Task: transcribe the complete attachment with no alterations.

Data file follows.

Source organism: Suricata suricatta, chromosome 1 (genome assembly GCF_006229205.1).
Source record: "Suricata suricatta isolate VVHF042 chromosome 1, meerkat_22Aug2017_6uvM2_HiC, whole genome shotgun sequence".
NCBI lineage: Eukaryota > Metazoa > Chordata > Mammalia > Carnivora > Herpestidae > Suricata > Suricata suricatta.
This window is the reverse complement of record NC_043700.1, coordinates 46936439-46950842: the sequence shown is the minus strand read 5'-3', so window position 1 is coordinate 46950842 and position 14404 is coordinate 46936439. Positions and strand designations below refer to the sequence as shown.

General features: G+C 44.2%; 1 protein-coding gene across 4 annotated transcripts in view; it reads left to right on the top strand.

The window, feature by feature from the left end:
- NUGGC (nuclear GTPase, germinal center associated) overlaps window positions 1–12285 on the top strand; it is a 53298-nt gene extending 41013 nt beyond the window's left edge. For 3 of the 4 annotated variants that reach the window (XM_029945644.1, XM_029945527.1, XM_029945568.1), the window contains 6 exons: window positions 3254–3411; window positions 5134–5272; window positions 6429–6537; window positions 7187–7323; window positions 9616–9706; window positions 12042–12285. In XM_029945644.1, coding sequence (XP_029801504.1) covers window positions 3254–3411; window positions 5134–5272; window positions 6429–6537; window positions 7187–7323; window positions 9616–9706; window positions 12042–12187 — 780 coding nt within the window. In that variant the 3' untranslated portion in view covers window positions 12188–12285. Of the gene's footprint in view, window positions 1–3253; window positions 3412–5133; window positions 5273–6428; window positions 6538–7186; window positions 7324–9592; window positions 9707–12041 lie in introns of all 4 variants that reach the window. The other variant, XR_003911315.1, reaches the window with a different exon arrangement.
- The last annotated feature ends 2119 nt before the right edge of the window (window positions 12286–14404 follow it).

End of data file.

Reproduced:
Source organism: Suricata suricatta, chromosome 1 (genome assembly GCF_006229205.1).
Source record: "Suricata suricatta isolate VVHF042 chromosome 1, meerkat_22Aug2017_6uvM2_HiC, whole genome shotgun sequence".
NCBI lineage: Eukaryota > Metazoa > Chordata > Mammalia > Carnivora > Herpestidae > Suricata > Suricata suricatta.
This window is the reverse complement of record NC_043700.1, coordinates 46936439-46950842: the sequence shown is the minus strand read 5'-3', so window position 1 is coordinate 46950842 and position 14404 is coordinate 46936439. Positions and strand designations below refer to the sequence as shown.

General features: G+C 44.2%; 1 protein-coding gene across 4 annotated transcripts in view; it reads left to right on the top strand.

The window, feature by feature from the left end:
- NUGGC (nuclear GTPase, germinal center associated) overlaps window positions 1–12285 on the top strand; it is a 53298-nt gene extending 41013 nt beyond the window's left edge. For 3 of the 4 annotated variants that reach the window (XM_029945644.1, XM_029945527.1, XM_029945568.1), the window contains 6 exons: window positions 3254–3411; window positions 5134–5272; window positions 6429–6537; window positions 7187–7323; window positions 9616–9706; window positions 12042–12285. In XM_029945644.1, coding sequence (XP_029801504.1) covers window positions 3254–3411; window positions 5134–5272; window positions 6429–6537; window positions 7187–7323; window positions 9616–9706; window positions 12042–12187 — 780 coding nt within the window. In that variant the 3' untranslated portion in view covers window positions 12188–12285. Of the gene's footprint in view, window positions 1–3253; window positions 3412–5133; window positions 5273–6428; window positions 6538–7186; window positions 7324–9592; window positions 9707–12041 lie in introns of all 4 variants that reach the window. The other variant, XR_003911315.1, reaches the window with a different exon arrangement.
- The last annotated feature ends 2119 nt before the right edge of the window (window positions 12286–14404 follow it).